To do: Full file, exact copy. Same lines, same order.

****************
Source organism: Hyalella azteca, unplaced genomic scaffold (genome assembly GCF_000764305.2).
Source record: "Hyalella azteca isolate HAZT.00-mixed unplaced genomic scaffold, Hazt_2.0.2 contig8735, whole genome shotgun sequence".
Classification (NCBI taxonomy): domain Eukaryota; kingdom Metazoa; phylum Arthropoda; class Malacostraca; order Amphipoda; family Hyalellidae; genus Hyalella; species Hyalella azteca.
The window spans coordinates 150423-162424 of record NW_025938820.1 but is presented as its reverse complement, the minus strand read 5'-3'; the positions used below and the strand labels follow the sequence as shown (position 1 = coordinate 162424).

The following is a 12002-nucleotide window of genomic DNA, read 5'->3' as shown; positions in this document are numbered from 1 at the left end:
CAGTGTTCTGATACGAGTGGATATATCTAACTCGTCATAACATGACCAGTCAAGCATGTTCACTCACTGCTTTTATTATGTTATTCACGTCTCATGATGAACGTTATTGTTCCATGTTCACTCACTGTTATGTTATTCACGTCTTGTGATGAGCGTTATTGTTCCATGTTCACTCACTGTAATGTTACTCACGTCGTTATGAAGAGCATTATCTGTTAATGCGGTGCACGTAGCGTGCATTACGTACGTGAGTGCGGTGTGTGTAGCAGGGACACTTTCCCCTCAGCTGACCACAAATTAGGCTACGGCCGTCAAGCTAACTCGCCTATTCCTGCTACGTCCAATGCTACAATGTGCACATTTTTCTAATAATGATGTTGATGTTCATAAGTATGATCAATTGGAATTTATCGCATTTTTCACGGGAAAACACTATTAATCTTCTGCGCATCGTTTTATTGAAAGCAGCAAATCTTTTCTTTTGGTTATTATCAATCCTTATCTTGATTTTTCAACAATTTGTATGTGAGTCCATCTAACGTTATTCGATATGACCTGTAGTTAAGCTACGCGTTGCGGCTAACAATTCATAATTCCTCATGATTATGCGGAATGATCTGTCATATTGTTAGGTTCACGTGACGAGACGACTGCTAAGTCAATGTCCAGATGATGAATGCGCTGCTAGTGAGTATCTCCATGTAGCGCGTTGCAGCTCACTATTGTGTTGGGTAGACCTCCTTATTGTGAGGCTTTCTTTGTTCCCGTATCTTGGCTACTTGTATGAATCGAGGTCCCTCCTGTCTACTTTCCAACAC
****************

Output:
Source organism: Hyalella azteca, unplaced genomic scaffold (genome assembly GCF_000764305.2).
Source record: "Hyalella azteca isolate HAZT.00-mixed unplaced genomic scaffold, Hazt_2.0.2 contig8735, whole genome shotgun sequence".
Classification (NCBI taxonomy): domain Eukaryota; kingdom Metazoa; phylum Arthropoda; class Malacostraca; order Amphipoda; family Hyalellidae; genus Hyalella; species Hyalella azteca.
The window spans coordinates 150423-162424 of record NW_025938820.1 but is presented as its reverse complement, the minus strand read 5'-3'; the positions used below and the strand labels follow the sequence as shown (position 1 = coordinate 162424).

The following is a 12002-nucleotide window of genomic DNA, read 5'->3' as shown; positions in this document are numbered from 1 at the left end:
CAGTGTTCTGATACGAGTGGATATATCTAACTCGTCATAACATGACCAGTCAAGCATGTTCACTCACTGCTTTTATTATGTTATTCACGTCTCATGATGAACGTTATTGTTCCATGTTCACTCACTGTTATGTTATTCACGTCTTGTGATGAGCGTTATTGTTCCATGTTCACTCACTGTAATGTTACTCACGTCGTTATGAAGAGCATTATCTGTTAATGCGGTGCACGTAGCGTGCATTACGTACGTGAGTGCGGTGTGTGTAGCAGGGACACTTTCCCCTCAGCTGACCACAAATTAGGCTACGGCCGTCAAGCTAACTCGCCTATTCCTGCTACGTCCAATGCTACAATGTGCACATTTTTCTAATAATGATGTTGATGTTCATAAGTATGATCAATTGGAATTTATCGCATTTTTCACGGGAAAACACTATTAATCTTCTGCGCATCGTTTTATTGAAAGCAGCAAATCTTTTCTTTTGGTTATTATCAATCCTTATCTTGATTTTTCAACAATTTGTATGTGAGTCCATCTAACGTTATTCGATATGACCTGTAGTTAAGCTACGCGTTGCGGCTAACAATTCATAATTCCTCATGATTATGCGGAATGATCTGTCATATTGTTAGGTTCACGTGACGAGACGACTGCTAAGTCAATGTCCAGATGATGAATGCGCTGCTAGTGAGTATCTCCATGTAGCGCGTTGCAGCTCACTATTGTGTTGGGTAGACCTCCTTATTGTGAGGCTTTCTTTGTTCCCGTATCTTGGCTACTTGTATGAATCGAGGTCCCTCCTGTCTACTTTCCAACAC